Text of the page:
Sony faces class action lawsuit over missing serial numbers on lenses

Sony FE 16-35mm f/2.8 G Master lens
(Image credit: Sony)

A disgruntled Sony customer has filed a lawsuit against the company after the serial number fell off his 16-35mm f/2.8 lens. Despite costing $2,198 / £1,999 / AU$2,799, Sony uses cheap stickers to display the serial number on lenses – and through intense use these can easily fall off, making the lens invalid for free repairs and product recalls. 

Joseph Musharbash filed the class action lawsuit on November 01 in California, after being unable to take part in the 2019 product recall of the Sony FE 16-35mm f/2.8 GM lens. Sony reported that lenses with a serial number between 1800502 and 1823192 could stop the camera from working properly, and affect the camera screen display, but offered a free repair to those affected – so long as your serial number was still fixed to the lens. 

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Many leading camera brands including Canon and Nikon engrave serial numbers into their products, so they are less likely to be tampered with or lost. Even Sigma and Tamron, who manufacture slightly more affordable lenses, print the serial number directly onto the lens – and many of their products cost significantly less than Sony's premium G Master lenses.

While it seems like a slight overreaction to seek damages for a missing serial number sticker, it has meant that Musharbash is stuck with an expensive lens that doesn’t work properly. There is a bigger issue here than his individual frustrations, though; such an affluent, well-respected brand should be paying more attention to the small details such as the positioning of the serial number and how it is affixed. Sony refused to repair Musharbash’s lens on the basis that it had no serial number, but it was no fault of the customer.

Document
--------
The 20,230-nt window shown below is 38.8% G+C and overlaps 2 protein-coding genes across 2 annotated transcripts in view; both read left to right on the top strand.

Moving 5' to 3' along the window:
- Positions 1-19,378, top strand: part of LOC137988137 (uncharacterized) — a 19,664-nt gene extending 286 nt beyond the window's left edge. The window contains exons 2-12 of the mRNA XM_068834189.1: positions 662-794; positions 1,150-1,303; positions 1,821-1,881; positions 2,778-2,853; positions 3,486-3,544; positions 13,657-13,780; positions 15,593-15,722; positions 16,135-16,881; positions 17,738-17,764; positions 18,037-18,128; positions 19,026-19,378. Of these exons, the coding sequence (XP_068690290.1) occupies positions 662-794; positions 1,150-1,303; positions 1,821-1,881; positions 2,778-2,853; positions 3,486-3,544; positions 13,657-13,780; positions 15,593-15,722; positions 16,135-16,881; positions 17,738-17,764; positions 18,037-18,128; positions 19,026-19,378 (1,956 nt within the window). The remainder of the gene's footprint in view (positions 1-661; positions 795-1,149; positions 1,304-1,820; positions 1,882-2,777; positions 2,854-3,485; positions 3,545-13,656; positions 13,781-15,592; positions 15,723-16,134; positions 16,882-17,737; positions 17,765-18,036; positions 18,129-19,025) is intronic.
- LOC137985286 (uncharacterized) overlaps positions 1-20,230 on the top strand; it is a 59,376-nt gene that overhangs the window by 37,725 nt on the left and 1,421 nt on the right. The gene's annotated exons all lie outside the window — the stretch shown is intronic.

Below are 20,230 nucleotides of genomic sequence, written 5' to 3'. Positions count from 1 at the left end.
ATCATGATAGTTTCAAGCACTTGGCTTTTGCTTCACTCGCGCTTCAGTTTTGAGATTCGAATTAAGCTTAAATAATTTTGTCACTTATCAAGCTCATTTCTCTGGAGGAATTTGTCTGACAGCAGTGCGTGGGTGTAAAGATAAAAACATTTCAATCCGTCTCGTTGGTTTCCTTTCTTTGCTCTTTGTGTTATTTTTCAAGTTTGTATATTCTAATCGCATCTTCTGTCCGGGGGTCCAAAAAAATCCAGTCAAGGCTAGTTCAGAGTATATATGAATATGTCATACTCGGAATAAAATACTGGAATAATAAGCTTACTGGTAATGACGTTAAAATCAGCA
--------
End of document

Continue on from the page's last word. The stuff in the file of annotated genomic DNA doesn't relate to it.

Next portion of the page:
In the class action complaint document obtained by Peta Pixel, Musharbash accuses Sony of violating California’s Unfair Competition Law that prohibits any "unlawful, unfair or fraudulent business act or practice." Musharbash also claims that the defendant Sony makes "false and misleading advertising claims by deceiving consumers about the extent to which it will stand behind the product in the event of a defect or design or manufacture is discovered".

As a class action suit, other people who have experienced this same issue will be able to join the complaint and be represented by Musharbash’s attorney. Class action lawsuits often have more traction than individual cases, as they affect more people. As a global corporation, Sony will have a powerful legal team that could defend itself against this claim but to appear sympathetic toward its customer base, the company should definitely give consideration to its serial number strategy. 

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Hannah Rooke
Staff Writer

Having studied Journalism and Public Relations at the University of the West of England Hannah developed a love for photography through a module on photojournalism. She specializes in Portrait, Fashion and lifestyle photography but has more recently branched out in the world of stylized product photography. For the last 3 years Hannah has worked at Wex Photo Video as a Senior Sales Assistant using her experience and knowledge of cameras to help people buy the equipment that is right for them. With 5 years experience working with studio lighting, Hannah has run many successful workshops teaching people how to use different lighting setups.